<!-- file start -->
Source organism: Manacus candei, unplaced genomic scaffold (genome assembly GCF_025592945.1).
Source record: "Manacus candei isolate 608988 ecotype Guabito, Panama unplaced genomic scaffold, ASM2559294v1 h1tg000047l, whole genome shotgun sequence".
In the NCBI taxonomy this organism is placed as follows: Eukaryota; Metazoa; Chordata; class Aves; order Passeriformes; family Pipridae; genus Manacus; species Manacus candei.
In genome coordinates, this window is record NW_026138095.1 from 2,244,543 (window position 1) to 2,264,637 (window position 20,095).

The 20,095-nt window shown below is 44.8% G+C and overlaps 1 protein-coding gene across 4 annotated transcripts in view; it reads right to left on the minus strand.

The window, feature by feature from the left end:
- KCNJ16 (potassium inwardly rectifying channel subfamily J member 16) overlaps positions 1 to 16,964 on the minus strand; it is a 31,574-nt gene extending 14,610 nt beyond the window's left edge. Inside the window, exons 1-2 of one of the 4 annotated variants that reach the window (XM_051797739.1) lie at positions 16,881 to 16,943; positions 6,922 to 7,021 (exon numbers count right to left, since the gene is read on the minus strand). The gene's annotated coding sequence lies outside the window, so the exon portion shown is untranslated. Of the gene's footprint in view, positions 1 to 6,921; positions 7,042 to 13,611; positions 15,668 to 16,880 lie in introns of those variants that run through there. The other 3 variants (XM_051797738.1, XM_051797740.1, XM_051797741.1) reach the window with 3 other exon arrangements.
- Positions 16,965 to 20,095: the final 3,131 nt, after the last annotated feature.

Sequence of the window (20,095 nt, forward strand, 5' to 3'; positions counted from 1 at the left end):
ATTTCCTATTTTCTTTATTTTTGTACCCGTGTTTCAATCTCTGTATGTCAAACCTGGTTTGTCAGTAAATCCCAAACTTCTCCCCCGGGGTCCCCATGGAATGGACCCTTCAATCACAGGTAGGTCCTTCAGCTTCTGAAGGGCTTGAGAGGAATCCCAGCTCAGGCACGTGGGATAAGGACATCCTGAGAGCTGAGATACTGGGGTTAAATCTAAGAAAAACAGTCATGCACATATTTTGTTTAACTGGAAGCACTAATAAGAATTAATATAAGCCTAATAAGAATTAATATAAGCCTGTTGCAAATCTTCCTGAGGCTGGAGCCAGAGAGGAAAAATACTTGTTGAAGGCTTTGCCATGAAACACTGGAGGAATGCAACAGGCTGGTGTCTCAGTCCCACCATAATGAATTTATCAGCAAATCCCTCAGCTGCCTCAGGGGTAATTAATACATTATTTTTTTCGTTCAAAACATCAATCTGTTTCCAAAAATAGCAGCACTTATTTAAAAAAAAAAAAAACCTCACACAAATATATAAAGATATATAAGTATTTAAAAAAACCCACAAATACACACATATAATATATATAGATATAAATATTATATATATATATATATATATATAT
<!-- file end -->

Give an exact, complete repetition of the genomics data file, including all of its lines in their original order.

Source organism: Manacus candei, unplaced genomic scaffold (genome assembly GCF_025592945.1).
Source record: "Manacus candei isolate 608988 ecotype Guabito, Panama unplaced genomic scaffold, ASM2559294v1 h1tg000047l, whole genome shotgun sequence".
In the NCBI taxonomy this organism is placed as follows: Eukaryota; Metazoa; Chordata; class Aves; order Passeriformes; family Pipridae; genus Manacus; species Manacus candei.
In genome coordinates, this window is record NW_026138095.1 from 2,244,543 (window position 1) to 2,264,637 (window position 20,095).

The 20,095-nt window shown below is 44.8% G+C and overlaps 1 protein-coding gene across 4 annotated transcripts in view; it reads right to left on the minus strand.

The window, feature by feature from the left end:
- KCNJ16 (potassium inwardly rectifying channel subfamily J member 16) overlaps positions 1 to 16,964 on the minus strand; it is a 31,574-nt gene extending 14,610 nt beyond the window's left edge. Inside the window, exons 1-2 of one of the 4 annotated variants that reach the window (XM_051797739.1) lie at positions 16,881 to 16,943; positions 6,922 to 7,021 (exon numbers count right to left, since the gene is read on the minus strand). The gene's annotated coding sequence lies outside the window, so the exon portion shown is untranslated. Of the gene's footprint in view, positions 1 to 6,921; positions 7,042 to 13,611; positions 15,668 to 16,880 lie in introns of those variants that run through there. The other 3 variants (XM_051797738.1, XM_051797740.1, XM_051797741.1) reach the window with 3 other exon arrangements.
- Positions 16,965 to 20,095: the final 3,131 nt, after the last annotated feature.

Sequence of the window (20,095 nt, forward strand, 5' to 3'; positions counted from 1 at the left end):
ATTTCCTATTTTCTTTATTTTTGTACCCGTGTTTCAATCTCTGTATGTCAAACCTGGTTTGTCAGTAAATCCCAAACTTCTCCCCCGGGGTCCCCATGGAATGGACCCTTCAATCACAGGTAGGTCCTTCAGCTTCTGAAGGGCTTGAGAGGAATCCCAGCTCAGGCACGTGGGATAAGGACATCCTGAGAGCTGAGATACTGGGGTTAAATCTAAGAAAAACAGTCATGCACATATTTTGTTTAACTGGAAGCACTAATAAGAATTAATATAAGCCTAATAAGAATTAATATAAGCCTGTTGCAAATCTTCCTGAGGCTGGAGCCAGAGAGGAAAAATACTTGTTGAAGGCTTTGCCATGAAACACTGGAGGAATGCAACAGGCTGGTGTCTCAGTCCCACCATAATGAATTTATCAGCAAATCCCTCAGCTGCCTCAGGGGTAATTAATACATTATTTTTTTCGTTCAAAACATCAATCTGTTTCCAAAAATAGCAGCACTTATTTAAAAAAAAAAAAAACCTCACACAAATATATAAAGATATATAAGTATTTAAAAAAACCCACAAATACACACATATAATATATATAGATATAAATATTATATATATATATATATATATATAT